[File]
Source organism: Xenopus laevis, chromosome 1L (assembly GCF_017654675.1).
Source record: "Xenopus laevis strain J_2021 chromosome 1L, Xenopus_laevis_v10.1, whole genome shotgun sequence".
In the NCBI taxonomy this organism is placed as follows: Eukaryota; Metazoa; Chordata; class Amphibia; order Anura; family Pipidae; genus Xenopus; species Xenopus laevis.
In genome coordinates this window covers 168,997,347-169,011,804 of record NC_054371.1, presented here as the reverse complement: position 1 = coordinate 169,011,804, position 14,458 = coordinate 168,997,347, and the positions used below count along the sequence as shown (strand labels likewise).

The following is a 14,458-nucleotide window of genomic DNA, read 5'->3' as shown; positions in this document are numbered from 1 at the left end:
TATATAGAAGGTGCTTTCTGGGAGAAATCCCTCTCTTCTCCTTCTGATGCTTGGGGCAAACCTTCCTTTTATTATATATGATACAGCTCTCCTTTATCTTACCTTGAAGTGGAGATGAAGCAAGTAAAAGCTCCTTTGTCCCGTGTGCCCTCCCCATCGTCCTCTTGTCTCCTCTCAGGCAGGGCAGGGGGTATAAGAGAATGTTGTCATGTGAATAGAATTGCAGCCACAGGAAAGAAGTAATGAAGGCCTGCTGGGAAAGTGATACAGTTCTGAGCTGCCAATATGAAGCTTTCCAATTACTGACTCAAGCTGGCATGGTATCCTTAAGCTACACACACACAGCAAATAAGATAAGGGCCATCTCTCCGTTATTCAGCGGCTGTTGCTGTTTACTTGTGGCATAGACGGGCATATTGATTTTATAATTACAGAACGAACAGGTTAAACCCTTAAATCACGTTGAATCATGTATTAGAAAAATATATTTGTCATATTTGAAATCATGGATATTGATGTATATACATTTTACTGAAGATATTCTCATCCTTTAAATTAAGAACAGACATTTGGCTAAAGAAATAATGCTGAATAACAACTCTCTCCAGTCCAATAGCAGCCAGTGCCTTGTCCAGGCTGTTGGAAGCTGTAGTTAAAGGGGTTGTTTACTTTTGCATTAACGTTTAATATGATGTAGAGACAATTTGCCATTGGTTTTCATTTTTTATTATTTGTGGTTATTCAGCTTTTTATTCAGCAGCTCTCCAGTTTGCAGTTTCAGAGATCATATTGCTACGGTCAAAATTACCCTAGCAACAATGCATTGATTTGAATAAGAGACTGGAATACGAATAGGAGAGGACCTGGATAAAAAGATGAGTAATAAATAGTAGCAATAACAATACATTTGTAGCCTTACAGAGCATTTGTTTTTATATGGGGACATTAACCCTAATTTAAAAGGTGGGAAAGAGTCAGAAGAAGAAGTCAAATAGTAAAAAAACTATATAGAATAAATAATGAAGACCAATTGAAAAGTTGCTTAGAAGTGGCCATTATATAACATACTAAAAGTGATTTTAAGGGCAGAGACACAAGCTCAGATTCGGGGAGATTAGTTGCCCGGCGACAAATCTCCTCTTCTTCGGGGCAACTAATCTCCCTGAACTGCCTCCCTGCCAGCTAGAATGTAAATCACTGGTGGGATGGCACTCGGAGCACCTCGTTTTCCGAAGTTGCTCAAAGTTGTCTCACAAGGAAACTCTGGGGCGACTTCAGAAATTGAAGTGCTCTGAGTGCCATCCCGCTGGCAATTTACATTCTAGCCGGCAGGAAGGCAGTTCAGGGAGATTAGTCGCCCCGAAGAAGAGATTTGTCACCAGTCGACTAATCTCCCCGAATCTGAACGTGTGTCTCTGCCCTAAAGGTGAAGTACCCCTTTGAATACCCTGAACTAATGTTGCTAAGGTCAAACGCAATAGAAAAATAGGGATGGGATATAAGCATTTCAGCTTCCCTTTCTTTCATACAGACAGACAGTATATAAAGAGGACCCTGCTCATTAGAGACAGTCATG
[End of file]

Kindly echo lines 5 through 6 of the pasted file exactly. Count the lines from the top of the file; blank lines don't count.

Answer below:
The following is a 14,458-nucleotide window of genomic DNA, read 5'->3' as shown; positions in this document are numbered from 1 at the left end:
TATATAGAAGGTGCTTTCTGGGAGAAATCCCTCTCTTCTCCTTCTGATGCTTGGGGCAAACCTTCCTTTTATTATATATGATACAGCTCTCCTTTATCTTACCTTGAAGTGGAGATGAAGCAAGTAAAAGCTCCTTTGTCCCGTGTGCCCTCCCCATCGTCCTCTTGTCTCCTCTCAGGCAGGGCAGGGGGTATAAGAGAATGTTGTCATGTGAATAGAATTGCAGCCACAGGAAAGAAGTAATGAAGGCCTGCTGGGAAAGTGATACAGTTCTGAGCTGCCAATATGAAGCTTTCCAATTACTGACTCAAGCTGGCATGGTATCCTTAAGCTACACACACACAGCAAATAAGATAAGGGCCATCTCTCCGTTATTCAGCGGCTGTTGCTGTTTACTTGTGGCATAGACGGGCATATTGATTTTATAATTACAGAACGAACAGGTTAAACCCTTAAATCACGTTGAATCATGTATTAGAAAAATATATTTGTCATATTTGAAATCATGGATATTGATGTATATACATTTTACTGAAGATATTCTCATCCTTTAAATTAAGAACAGACATTTGGCTAAAGAAATAATGCTGAATAACAACTCTCTCCAGTCCAATAGCAGCCAGTGCCTTGTCCAGGCTGTTGGAAGCTGTAGTTAAAGGGGTTGTTTACTTTTGCATTAACGTTTAATATGATGTAGAGACAATTTGCCATTGGTTTTCATTTTTTATTATTTGTGGTTATTCAGCTTTTTATTCAGCAGCTCTCCAGTTTGCAGTTTCAGAGATCATATTGCTACGGTCAAAATTACCCTAGCAACAATGCATTGATTTGAATAAGAGACTGGAATACGAATAGGAGAGGACCTGGATAAAAAGATGAGTAATAAATAGTAGCAATAACAATACATTTGTAGCCTTACAGAGCATTTGTTTTTATATGGGGACATTAACCCTAATTTAAAAGGTGGGAAAGAGTCAGAAGAAGAAGTCAAATAGTAAAAAAACTATATAGAATAAATAATGAAGACCAATTGAAAAGTTGCTTAGAAGTGGCCATTATATAACATACTAAAAGTGATTTTAAGGGCAGAGACACAAGCTCAGATTCGGGGAGATTAGTTGCCCGGCGACAAATCTCCTCTTCTTCGGGGCAACTAATCTCCCTGAACTGCCTCCCTGCCAGCTAGAATGTAAATCACTGGTGGGATGGCACTCGGAGCACCTCGTTTTCCGAAGTTGCTCAAAGTTGTCTCACAAGGAAACTCTGGGGCGACTTCAGAAATTGAAGTGCTCTGAGTGCCATCCCGCTGGCAATTTACATTCTAGCCGGCAGGAAGGCAGTTCAGGGAGATTAGTCGCCCCGAAGAAGAGATTTGTCACCAGTCGACTAATCTCCCCGAATCTGAACGTGTGTCTCTGCCCTAAAGGTGAAGTACCCCTTTGAATACCCTGAACTAATGTTGCTAAGGTCAAACGCAATAGAAAAATAGGGATGGGATATAAGCATTTCAGCTTCCCTTTCTTTCATACAGACAGACAGTATATAAAGAGGACCCTGCTCATTAGAGACAGTCATG